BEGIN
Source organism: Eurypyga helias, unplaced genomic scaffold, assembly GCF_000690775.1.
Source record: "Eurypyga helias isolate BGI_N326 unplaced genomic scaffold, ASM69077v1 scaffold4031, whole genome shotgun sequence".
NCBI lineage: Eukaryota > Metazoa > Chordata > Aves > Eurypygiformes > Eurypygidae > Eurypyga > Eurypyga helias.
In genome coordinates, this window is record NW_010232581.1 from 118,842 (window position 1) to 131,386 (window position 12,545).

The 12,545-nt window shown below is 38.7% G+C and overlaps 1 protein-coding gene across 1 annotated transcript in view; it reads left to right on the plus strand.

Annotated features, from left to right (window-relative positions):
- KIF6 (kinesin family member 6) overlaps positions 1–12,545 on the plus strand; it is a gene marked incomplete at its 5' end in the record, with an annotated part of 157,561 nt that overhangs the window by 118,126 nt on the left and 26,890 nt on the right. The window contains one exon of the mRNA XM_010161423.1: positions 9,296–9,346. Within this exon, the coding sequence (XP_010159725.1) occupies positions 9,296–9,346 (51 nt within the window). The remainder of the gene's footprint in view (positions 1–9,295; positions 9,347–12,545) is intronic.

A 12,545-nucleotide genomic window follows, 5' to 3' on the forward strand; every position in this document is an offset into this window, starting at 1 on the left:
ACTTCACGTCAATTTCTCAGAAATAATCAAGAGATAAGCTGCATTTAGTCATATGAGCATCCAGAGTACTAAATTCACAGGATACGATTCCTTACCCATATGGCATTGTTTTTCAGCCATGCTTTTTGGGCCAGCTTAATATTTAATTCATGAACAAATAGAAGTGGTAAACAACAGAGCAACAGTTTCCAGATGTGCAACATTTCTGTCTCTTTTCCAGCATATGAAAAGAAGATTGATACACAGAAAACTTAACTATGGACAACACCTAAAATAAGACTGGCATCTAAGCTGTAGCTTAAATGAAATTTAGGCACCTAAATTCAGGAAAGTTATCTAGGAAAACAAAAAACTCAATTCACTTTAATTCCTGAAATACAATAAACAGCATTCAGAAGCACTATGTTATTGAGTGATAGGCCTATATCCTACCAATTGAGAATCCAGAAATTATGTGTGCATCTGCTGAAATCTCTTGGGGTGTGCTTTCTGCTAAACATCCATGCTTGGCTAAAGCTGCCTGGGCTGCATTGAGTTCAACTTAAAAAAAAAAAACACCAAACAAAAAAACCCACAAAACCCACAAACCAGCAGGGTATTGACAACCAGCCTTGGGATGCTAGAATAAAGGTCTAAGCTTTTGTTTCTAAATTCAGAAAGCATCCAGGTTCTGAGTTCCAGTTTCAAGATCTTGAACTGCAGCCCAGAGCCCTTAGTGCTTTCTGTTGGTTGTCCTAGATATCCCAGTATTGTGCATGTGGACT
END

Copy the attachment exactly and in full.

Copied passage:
Source organism: Eurypyga helias, unplaced genomic scaffold, assembly GCF_000690775.1.
Source record: "Eurypyga helias isolate BGI_N326 unplaced genomic scaffold, ASM69077v1 scaffold4031, whole genome shotgun sequence".
NCBI lineage: Eukaryota > Metazoa > Chordata > Aves > Eurypygiformes > Eurypygidae > Eurypyga > Eurypyga helias.
In genome coordinates, this window is record NW_010232581.1 from 118,842 (window position 1) to 131,386 (window position 12,545).

The 12,545-nt window shown below is 38.7% G+C and overlaps 1 protein-coding gene across 1 annotated transcript in view; it reads left to right on the plus strand.

Annotated features, from left to right (window-relative positions):
- KIF6 (kinesin family member 6) overlaps positions 1–12,545 on the plus strand; it is a gene marked incomplete at its 5' end in the record, with an annotated part of 157,561 nt that overhangs the window by 118,126 nt on the left and 26,890 nt on the right. The window contains one exon of the mRNA XM_010161423.1: positions 9,296–9,346. Within this exon, the coding sequence (XP_010159725.1) occupies positions 9,296–9,346 (51 nt within the window). The remainder of the gene's footprint in view (positions 1–9,295; positions 9,347–12,545) is intronic.

A 12,545-nucleotide genomic window follows, 5' to 3' on the forward strand; every position in this document is an offset into this window, starting at 1 on the left:
ACTTCACGTCAATTTCTCAGAAATAATCAAGAGATAAGCTGCATTTAGTCATATGAGCATCCAGAGTACTAAATTCACAGGATACGATTCCTTACCCATATGGCATTGTTTTTCAGCCATGCTTTTTGGGCCAGCTTAATATTTAATTCATGAACAAATAGAAGTGGTAAACAACAGAGCAACAGTTTCCAGATGTGCAACATTTCTGTCTCTTTTCCAGCATATGAAAAGAAGATTGATACACAGAAAACTTAACTATGGACAACACCTAAAATAAGACTGGCATCTAAGCTGTAGCTTAAATGAAATTTAGGCACCTAAATTCAGGAAAGTTATCTAGGAAAACAAAAAACTCAATTCACTTTAATTCCTGAAATACAATAAACAGCATTCAGAAGCACTATGTTATTGAGTGATAGGCCTATATCCTACCAATTGAGAATCCAGAAATTATGTGTGCATCTGCTGAAATCTCTTGGGGTGTGCTTTCTGCTAAACATCCATGCTTGGCTAAAGCTGCCTGGGCTGCATTGAGTTCAACTTAAAAAAAAAAAACACCAAACAAAAAAACCCACAAAACCCACAAACCAGCAGGGTATTGACAACCAGCCTTGGGATGCTAGAATAAAGGTCTAAGCTTTTGTTTCTAAATTCAGAAAGCATCCAGGTTCTGAGTTCCAGTTTCAAGATCTTGAACTGCAGCCCAGAGCCCTTAGTGCTTTCTGTTGGTTGTCCTAGATATCCCAGTATTGTGCATGTGGACT